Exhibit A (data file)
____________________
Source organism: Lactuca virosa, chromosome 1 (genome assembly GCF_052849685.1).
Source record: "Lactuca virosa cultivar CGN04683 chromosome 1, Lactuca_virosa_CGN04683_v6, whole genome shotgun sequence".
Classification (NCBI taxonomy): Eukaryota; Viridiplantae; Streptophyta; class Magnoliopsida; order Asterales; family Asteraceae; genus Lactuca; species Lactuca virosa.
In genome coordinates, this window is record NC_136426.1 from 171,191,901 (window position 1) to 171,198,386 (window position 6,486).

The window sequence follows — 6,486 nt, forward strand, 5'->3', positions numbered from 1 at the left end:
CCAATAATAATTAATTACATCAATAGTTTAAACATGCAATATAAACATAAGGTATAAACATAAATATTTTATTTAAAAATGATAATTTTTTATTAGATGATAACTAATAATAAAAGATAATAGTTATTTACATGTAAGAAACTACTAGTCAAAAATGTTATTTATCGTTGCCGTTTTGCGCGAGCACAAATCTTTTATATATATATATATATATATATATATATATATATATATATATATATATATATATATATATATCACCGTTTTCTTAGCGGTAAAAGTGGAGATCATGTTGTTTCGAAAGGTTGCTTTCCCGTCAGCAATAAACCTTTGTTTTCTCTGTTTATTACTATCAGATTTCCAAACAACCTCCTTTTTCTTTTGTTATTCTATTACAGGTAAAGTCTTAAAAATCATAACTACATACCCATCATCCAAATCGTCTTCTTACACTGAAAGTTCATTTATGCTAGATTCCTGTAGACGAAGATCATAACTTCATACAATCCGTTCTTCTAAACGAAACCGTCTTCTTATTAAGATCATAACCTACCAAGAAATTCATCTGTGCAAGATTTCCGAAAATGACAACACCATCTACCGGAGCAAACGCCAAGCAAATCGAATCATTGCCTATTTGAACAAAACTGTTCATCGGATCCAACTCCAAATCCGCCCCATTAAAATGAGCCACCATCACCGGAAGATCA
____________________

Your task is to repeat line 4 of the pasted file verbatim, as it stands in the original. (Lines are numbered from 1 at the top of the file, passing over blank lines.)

In genome coordinates, this window is record NC_136426.1 from 171,191,901 (window position 1) to 171,198,386 (window position 6,486).